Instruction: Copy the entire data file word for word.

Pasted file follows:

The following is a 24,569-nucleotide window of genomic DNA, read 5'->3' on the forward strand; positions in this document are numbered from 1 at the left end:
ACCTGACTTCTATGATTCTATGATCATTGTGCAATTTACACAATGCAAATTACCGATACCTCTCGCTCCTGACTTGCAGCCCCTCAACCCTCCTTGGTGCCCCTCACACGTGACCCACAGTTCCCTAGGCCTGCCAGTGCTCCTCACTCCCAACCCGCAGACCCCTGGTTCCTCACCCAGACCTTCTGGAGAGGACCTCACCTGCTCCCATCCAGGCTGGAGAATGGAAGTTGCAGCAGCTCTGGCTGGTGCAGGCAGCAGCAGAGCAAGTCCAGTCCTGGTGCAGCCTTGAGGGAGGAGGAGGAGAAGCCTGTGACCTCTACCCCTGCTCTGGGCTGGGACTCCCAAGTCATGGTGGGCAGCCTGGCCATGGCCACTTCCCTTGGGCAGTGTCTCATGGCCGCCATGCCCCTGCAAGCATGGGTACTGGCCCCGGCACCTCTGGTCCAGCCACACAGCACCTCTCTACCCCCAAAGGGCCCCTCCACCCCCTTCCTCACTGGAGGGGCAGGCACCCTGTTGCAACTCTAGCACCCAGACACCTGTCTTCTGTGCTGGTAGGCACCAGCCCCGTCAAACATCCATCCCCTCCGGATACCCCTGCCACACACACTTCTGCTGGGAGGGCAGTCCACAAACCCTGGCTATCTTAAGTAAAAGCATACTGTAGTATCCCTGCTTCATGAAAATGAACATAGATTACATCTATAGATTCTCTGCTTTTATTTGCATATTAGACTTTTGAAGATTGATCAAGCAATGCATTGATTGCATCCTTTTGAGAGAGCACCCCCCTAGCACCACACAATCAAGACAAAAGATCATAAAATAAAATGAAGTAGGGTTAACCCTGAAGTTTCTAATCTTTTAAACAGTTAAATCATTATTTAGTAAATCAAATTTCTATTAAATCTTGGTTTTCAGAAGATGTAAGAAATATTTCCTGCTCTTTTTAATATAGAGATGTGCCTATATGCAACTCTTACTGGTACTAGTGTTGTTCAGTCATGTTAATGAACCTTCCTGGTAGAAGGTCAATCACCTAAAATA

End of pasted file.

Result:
The following is a 24,569-nucleotide window of genomic DNA, read 5'->3' on the forward strand; positions in this document are numbered from 1 at the left end:
ACCTGACTTCTATGATTCTATGATCATTGTGCAATTTACACAATGCAAATTACCGATACCTCTCGCTCCTGACTTGCAGCCCCTCAACCCTCCTTGGTGCCCCTCACACGTGACCCACAGTTCCCTAGGCCTGCCAGTGCTCCTCACTCCCAACCCGCAGACCCCTGGTTCCTCACCCAGACCTTCTGGAGAGGACCTCACCTGCTCCCATCCAGGCTGGAGAATGGAAGTTGCAGCAGCTCTGGCTGGTGCAGGCAGCAGCAGAGCAAGTCCAGTCCTGGTGCAGCCTTGAGGGAGGAGGAGGAGAAGCCTGTGACCTCTACCCCTGCTCTGGGCTGGGACTCCCAAGTCATGGTGGGCAGCCTGGCCATGGCCACTTCCCTTGGGCAGTGTCTCATGGCCGCCATGCCCCTGCAAGCATGGGTACTGGCCCCGGCACCTCTGGTCCAGCCACACAGCACCTCTCTACCCCCAAAGGGCCCCTCCACCCCCTTCCTCACTGGAGGGGCAGGCACCCTGTTGCAACTCTAGCACCCAGACACCTGTCTTCTGTGCTGGTAGGCACCAGCCCCGTCAAACATCCATCCCCTCCGGATACCCCTGCCACACACACTTCTGCTGGGAGGGCAGTCCACAAACCCTGGCTATCTTAAGTAAAAGCATACTGTAGTATCCCTGCTTCATGAAAATGAACATAGATTACATCTATAGATTCTCTGCTTTTATTTGCATATTAGACTTTTGAAGATTGATCAAGCAATGCATTGATTGCATCCTTTTGAGAGAGCACCCCCCTAGCACCACACAATCAAGACAAAAGATCATAAAATAAAATGAAGTAGGGTTAACCCTGAAGTTTCTAATCTTTTAAACAGTTAAATCATTATTTAGTAAATCAAATTTCTATTAAATCTTGGTTTTCAGAAGATGTAAGAAATATTTCCTGCTCTTTTTAATATAGAGATGTGCCTATATGCAACTCTTACTGGTACTAGTGTTGTTCAGTCATGTTAATGAACCTTCCTGGTAGAAGGTCAATCACCTAAAATA